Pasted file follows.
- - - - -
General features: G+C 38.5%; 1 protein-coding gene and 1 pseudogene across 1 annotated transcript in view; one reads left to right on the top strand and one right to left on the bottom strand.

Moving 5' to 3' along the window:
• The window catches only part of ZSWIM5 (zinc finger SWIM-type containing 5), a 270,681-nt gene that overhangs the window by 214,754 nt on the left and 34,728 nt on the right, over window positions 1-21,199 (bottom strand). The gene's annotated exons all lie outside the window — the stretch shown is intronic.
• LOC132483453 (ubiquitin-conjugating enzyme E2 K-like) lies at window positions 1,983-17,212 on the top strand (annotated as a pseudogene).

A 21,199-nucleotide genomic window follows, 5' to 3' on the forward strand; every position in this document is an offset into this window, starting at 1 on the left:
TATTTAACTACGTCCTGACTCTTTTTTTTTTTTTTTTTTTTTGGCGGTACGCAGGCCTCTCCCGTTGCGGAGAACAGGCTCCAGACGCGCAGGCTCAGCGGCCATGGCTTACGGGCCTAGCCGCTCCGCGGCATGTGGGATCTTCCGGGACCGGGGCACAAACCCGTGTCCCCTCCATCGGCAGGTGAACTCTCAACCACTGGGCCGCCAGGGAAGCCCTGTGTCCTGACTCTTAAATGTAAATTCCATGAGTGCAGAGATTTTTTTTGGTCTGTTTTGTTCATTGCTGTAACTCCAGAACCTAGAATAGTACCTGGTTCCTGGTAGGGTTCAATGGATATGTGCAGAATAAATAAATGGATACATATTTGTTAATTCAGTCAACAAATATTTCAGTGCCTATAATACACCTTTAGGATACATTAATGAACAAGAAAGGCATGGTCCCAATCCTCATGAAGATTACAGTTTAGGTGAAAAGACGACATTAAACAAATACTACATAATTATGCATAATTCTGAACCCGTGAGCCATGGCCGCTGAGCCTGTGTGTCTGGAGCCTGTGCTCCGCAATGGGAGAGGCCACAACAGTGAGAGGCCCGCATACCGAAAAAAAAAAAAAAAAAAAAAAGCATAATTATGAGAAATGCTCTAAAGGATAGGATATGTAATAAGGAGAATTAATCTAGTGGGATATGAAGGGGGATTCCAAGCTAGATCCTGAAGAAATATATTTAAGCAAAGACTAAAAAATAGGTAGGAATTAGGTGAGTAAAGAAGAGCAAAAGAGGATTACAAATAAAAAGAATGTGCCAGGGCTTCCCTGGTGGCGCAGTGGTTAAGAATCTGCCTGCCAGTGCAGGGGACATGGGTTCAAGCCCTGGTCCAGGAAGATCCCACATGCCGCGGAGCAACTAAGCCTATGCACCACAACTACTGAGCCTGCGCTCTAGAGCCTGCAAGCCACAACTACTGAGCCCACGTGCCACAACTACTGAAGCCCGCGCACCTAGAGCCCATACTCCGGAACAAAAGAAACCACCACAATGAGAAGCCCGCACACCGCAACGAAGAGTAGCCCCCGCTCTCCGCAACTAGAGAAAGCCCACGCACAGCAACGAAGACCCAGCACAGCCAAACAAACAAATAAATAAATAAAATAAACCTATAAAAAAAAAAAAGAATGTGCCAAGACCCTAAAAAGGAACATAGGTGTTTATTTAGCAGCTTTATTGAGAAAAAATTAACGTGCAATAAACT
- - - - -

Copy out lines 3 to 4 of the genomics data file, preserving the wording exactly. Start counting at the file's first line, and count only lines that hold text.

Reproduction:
• The window catches only part of ZSWIM5 (zinc finger SWIM-type containing 5), a 270,681-nt gene that overhangs the window by 214,754 nt on the left and 34,728 nt on the right, over window positions 1-21,199 (bottom strand). The gene's annotated exons all lie outside the window — the stretch shown is intronic.
• LOC132483453 (ubiquitin-conjugating enzyme E2 K-like) lies at window positions 1,983-17,212 on the top strand (annotated as a pseudogene).